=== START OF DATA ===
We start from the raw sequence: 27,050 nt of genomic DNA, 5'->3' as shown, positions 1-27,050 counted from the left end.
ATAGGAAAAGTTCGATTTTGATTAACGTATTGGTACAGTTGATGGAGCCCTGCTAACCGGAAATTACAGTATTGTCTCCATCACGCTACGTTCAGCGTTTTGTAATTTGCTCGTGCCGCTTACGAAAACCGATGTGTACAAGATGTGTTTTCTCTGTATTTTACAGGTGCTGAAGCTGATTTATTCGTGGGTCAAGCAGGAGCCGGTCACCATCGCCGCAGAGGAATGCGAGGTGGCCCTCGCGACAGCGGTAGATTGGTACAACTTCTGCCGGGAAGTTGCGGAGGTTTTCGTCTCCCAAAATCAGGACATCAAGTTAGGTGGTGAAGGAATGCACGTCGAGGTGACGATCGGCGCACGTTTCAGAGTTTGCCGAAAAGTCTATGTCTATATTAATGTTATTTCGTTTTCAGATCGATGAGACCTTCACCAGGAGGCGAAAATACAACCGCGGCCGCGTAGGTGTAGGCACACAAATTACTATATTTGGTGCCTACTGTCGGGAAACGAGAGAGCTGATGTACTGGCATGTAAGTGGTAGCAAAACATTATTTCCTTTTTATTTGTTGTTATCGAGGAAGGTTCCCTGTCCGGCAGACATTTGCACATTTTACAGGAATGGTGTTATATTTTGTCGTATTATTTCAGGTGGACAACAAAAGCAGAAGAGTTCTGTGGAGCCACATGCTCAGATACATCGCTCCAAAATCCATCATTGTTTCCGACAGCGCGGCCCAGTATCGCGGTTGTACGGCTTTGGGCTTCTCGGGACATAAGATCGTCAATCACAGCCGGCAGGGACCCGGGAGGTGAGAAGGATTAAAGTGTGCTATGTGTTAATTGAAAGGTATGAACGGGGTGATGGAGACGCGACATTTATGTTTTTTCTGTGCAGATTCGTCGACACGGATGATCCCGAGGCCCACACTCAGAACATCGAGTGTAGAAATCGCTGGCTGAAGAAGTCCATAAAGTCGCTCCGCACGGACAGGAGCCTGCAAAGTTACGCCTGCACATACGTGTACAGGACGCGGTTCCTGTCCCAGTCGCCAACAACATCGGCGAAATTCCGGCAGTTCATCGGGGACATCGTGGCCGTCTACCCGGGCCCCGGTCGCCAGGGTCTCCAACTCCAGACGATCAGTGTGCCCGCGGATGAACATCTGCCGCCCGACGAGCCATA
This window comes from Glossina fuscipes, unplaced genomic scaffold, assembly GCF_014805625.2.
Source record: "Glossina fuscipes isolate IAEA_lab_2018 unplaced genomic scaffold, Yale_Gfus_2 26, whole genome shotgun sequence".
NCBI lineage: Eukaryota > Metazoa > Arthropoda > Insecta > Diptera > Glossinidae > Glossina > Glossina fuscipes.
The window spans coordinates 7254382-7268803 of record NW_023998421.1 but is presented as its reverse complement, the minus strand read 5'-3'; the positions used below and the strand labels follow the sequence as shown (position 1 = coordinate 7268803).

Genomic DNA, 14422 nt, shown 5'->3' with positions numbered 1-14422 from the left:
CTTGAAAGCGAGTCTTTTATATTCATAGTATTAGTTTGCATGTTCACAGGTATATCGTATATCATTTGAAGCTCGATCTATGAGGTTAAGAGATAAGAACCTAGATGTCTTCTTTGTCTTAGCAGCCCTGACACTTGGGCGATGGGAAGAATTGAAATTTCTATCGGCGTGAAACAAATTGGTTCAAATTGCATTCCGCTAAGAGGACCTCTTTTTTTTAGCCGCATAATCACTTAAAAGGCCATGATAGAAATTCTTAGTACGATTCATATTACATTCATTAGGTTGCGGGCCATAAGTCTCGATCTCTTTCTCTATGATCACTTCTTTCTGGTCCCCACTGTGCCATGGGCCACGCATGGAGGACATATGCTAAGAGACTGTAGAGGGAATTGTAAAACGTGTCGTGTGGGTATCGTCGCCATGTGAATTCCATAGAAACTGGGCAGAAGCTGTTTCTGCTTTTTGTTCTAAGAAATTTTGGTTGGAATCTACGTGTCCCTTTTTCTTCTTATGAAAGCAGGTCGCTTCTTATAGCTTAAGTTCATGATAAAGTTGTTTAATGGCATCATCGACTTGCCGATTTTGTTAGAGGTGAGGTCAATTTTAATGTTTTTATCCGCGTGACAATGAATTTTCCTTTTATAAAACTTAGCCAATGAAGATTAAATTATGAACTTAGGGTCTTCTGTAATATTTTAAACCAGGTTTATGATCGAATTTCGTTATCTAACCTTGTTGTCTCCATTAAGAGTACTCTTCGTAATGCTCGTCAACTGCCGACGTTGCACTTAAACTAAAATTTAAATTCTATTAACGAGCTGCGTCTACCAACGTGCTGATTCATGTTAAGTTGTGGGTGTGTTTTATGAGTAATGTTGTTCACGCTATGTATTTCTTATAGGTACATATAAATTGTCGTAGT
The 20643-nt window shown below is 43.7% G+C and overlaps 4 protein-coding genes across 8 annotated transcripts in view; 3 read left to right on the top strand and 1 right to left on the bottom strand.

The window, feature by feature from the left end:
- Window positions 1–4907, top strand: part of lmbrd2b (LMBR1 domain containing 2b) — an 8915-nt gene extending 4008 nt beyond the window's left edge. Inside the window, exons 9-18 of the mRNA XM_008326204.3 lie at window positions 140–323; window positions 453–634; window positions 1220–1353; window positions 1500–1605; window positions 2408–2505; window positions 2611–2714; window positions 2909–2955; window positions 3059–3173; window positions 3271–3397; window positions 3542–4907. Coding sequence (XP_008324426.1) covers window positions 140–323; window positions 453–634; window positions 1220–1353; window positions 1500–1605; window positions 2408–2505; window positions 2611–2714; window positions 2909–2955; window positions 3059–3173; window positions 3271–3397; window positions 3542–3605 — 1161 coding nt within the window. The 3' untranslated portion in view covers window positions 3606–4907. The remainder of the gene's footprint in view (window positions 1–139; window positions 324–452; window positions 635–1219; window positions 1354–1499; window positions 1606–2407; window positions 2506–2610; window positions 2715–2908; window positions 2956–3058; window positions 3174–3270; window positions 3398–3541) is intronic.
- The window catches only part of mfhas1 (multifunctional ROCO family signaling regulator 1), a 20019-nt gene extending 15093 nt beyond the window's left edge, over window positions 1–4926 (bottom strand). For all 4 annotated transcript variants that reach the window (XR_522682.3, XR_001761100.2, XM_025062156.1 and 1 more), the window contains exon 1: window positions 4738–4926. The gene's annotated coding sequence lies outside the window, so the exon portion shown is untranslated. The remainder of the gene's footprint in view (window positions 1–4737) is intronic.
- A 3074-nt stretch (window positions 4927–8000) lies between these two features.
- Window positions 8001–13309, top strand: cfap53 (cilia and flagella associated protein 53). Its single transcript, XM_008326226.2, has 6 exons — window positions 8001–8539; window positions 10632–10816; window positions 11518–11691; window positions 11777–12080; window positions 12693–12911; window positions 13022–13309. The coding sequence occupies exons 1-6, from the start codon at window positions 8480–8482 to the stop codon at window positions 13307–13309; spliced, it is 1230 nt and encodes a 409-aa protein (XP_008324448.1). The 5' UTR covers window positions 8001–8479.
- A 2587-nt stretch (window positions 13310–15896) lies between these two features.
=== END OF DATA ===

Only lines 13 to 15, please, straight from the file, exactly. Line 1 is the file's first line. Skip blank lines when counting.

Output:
- A 3074-nt stretch (window positions 4927–8000) lies between these two features.
- Window positions 8001–13309, top strand: cfap53 (cilia and flagella associated protein 53). Its single transcript, XM_008326226.2, has 6 exons — window positions 8001–8539; window positions 10632–10816; window positions 11518–11691; window positions 11777–12080; window positions 12693–12911; window positions 13022–13309. The coding sequence occupies exons 1-6, from the start codon at window positions 8480–8482 to the stop codon at window positions 13307–13309; spliced, it is 1230 nt and encodes a 409-aa protein (XP_008324448.1). The 5' UTR covers window positions 8001–8479.
- A 2587-nt stretch (window positions 13310–15896) lies between these two features.